Nunzio Bottini, MD at La Jolla Institute for Allergy & Immunology and Massimo Bottini, PhD at Sanford Burnham Medical Research Institute, both in San Diego, CA, use nanotechnology to develop focused targets for arthritis drug delivery

Chuanju Liu, PhD, of New York University, discovers a growth factor in the OA joint that, if blocked, may prevent or ameliorate joint inflammation and damage.

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2013: Independent Scientific Review Panel finds the Arthritis National Research Foundation “Outstanding in Research”
An independent panel of world-renowned arthritis researchers conducted a study of the foundation’s methods and results, pronouncing it “outstanding” and its overall performance the highest possible rating of 5 diamonds. Click here to see the review.
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Present: Advancing arthritis research into the future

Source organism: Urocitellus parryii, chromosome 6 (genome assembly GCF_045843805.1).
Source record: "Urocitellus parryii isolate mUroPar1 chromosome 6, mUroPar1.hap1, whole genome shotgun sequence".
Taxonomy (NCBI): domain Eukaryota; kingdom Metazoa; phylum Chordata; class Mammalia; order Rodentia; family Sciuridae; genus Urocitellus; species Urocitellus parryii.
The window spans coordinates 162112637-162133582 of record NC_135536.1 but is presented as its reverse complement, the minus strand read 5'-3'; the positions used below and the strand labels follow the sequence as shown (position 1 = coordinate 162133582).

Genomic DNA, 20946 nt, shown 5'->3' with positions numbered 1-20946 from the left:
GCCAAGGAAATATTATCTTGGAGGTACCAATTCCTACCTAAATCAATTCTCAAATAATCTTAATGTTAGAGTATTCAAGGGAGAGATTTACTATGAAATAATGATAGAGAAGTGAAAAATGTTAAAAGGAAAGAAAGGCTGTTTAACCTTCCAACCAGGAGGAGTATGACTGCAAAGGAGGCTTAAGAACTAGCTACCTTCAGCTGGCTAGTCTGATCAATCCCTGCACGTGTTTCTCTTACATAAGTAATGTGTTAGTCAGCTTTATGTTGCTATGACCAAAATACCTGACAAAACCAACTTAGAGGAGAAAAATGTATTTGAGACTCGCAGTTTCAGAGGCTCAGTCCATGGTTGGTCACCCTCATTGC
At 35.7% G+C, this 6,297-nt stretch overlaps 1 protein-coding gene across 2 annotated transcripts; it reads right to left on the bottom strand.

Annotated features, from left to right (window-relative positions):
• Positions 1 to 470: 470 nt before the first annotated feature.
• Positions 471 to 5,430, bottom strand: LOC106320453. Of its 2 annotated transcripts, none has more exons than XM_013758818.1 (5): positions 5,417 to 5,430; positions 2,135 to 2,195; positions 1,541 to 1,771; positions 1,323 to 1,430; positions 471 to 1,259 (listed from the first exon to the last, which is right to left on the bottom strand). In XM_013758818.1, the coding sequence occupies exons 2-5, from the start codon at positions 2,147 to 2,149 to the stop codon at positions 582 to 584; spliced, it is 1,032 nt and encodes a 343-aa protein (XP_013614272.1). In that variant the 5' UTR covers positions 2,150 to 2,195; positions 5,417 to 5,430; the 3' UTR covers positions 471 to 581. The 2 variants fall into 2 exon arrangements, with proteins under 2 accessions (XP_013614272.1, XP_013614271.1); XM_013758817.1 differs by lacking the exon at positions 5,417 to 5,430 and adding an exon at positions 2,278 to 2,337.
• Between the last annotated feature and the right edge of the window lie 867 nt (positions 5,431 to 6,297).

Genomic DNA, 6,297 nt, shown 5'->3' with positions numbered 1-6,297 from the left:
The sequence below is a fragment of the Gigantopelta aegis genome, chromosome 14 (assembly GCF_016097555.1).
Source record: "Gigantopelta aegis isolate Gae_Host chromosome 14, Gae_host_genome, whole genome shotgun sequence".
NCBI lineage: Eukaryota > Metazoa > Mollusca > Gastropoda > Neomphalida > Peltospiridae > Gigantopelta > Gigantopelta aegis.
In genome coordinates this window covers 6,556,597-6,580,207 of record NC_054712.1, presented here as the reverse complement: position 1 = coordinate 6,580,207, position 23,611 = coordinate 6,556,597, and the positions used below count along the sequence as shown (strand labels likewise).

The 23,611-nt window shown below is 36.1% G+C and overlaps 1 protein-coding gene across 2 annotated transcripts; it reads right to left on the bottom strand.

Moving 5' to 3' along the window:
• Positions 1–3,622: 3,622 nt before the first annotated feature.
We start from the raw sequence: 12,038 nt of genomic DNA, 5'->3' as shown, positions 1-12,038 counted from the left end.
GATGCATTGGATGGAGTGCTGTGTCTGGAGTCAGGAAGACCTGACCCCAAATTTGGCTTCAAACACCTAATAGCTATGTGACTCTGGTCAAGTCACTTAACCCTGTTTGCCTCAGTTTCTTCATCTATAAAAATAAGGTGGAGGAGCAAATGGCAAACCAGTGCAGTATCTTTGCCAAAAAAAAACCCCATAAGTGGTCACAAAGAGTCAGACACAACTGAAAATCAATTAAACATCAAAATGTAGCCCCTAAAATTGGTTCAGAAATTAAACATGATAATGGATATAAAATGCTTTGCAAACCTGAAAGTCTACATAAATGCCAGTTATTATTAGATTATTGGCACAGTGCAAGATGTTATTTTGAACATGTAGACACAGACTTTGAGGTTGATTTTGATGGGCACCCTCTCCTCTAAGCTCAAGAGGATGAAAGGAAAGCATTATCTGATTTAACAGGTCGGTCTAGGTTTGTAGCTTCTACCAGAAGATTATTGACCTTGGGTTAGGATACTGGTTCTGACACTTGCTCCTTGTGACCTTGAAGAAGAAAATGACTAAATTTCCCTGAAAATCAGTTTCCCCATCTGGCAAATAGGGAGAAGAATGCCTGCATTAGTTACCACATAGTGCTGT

In response to rising costs in the field of biomedical research and suggestion from the independent review report, the Arthritis National Research Foundation increased its annual arthritis research grant awards to $100,000.

To continue expanding the influence and effectiveness of research funding, the foundation is collaborating with other medical research nonprofits for specific arthritis research grants.

Through web-based interviews of current and past grant recipients and strategic partnerships, interested individuals learn about the latest research from the scientists doing the work.

More Arthritis Research is Needed
Every year, the Arthritis National Research Foundation has many more high-ranking, deserving cutting-edge research projects than it can fund. We need your help to keep the pipeline of research flowing. Please consider making a donation today to help us cure arthritis!